How US poultry exports will hit 5 million metric tons
Today, U.S. poultry exports are at 3 million metric tons, but I predict the level of exports will grow to 5 million metric tons by 2035. How will the industry accomplish this growth? By listening. Yes, that’s the industry’s simple, but proven, formula for success.
The chief architect of this formula for 25 years has been the U.S. Poultry and Egg Export Council (USAPEEC), which was organized in 1985 to replace its predecessor organization, the Poultry and Egg Institute of America, which had fallen on hard times. USAPEEC struggled at first with just a few poultry and trading company members. However, since 1990, under the leadership of Jim Sumner, USAPEEC grew to become a powerful and innovative organization with over 200 members.
The organization blossomed as the export market for poultry expanded exponentially in the last 25 years. Chicken exports in 1985 were only 176,000 metric tons of mostly whole chickens sent to a handful of countries in the Middle East. This year, chicken and turkey exports will be 3,000,000 metric tons of chicken and turkey meat. Looking forward to the next 25 years, 5 million tons can be expected to be exported by the U.S. in the year 2035.
First steps in Russia
The explosive increase in exports over the last 25 years was fueled by the transformation of the U.S. poultry industry from an industry dominated by unbranded whole and cut-up parts to one dominated by deboned breast and in particular, deboned chicken breast. The number of chickens deboned for breast meat increased from fewer than 500 million in 1985 to more than 4 billion in 2010. The inevitable result of more deboned breast meat output was more leg quarters. Production of leg quarters increased from less than 1 billion pounds to more than 10 billion during this time. This provided the raw material for exports of a competitively priced product providing export markets could be developed.
The biggest market for leg quarters developed over the last 25 years has been the Soviet Union and then Russia. Nevertheless, numerous other destinations have been carefully cultivated over the years. As a result, when trade problems erupted this year with Russia total chicken exports continued relatively unscathed. Although USAPEEC continues to work tirelessly to maintain the Russia market, numerous other destinations help to take the place of Russia when there are problems in that market. The story of how markets are developed and sustained is the story of USAPEEC.
Thinking outside the box (really)
Everyone talks about thinking outside of the box, but very few organizations can point to concrete examples. USAPEEC is an organization that really does think outside of the box. It has been effective by taking actions that appear to be counterproductive – even outrageous – at first glance but turn out to produce positive results. The first reaction about many USAPEEC initiatives is, “Can they really do that?”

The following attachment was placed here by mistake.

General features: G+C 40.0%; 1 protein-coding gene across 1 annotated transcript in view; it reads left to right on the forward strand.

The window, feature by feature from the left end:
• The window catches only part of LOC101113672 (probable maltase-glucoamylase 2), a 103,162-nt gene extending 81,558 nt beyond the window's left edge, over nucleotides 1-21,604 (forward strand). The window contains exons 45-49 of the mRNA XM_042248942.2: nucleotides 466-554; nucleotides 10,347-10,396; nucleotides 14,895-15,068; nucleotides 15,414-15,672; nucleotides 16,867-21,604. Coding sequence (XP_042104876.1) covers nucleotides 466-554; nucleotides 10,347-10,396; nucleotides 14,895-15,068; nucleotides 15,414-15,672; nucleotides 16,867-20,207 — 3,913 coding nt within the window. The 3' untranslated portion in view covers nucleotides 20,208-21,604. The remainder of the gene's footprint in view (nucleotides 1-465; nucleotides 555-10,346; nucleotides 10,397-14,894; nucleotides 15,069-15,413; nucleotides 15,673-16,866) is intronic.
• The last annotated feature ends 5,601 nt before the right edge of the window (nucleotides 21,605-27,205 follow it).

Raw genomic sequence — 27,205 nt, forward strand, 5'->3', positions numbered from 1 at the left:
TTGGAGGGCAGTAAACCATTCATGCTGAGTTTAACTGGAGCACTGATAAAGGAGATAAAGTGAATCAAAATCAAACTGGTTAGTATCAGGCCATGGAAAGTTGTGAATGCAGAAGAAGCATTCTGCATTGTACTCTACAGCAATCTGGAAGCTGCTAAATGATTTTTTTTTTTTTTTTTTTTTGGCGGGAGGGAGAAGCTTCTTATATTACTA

For example, who would have thought that setting up a chicken production company in Russia would help to sell U.S. chicken meat in Russia? USAPEEC started a joint venture to produce broilers in Russia as a good faith gesture that improved the political climate in Russia for U.S. chicken.
Counterintuitive initiative in Mexico
Another initiative was to increase the tariff on U.S. chicken meat in Mexico from what it otherwise would have been. When the tariff on leg quarters was due to go to zero on January 1, 2004, USAPEEC worked with the Mexican Poultry industry, the U.S. government and the Mexican Government to leave the import duty on leg quarters in place for an extra five years while letting all other poultry and egg products enter duty free. The arrangement resulted in better relations between the U.S. and Mexican poultry industries and ultimately more exports. Leg quarters now enter Mexico duty-free.
Would helping small chicken farmers in Vietnam increase U.S. exports to Vietnam? Yes, it did. USAPEEC organized the donation of chicken to Vietnam to be sold to help small famers decimated by H5N1 bird flu virus. Would administering chicken leg quota to Central America and distributing the quota auction proceeds to Central American poultry organizations help U.S. exports to Central America? Yes it did. In every case, the long term result was increased U.S. exports.
If there is a central theme in the USAPEEC model, it is the development of strategic relationships with counterpart poultry and egg organizations in other countries. As Jim Sumner says, “I think this is best accomplished by listening to their concerns. This approach has helped us tremendously, whether it’s Mexico, China, Vietnam or Central America.”
The development of those relationships requires, at a minimum, effective communications and USAPEEC is particularly good at listening. At the bottom of every e-mail sent from Toby Moore of USAPEEC is the valuable reminder, “All problems are communication problems.”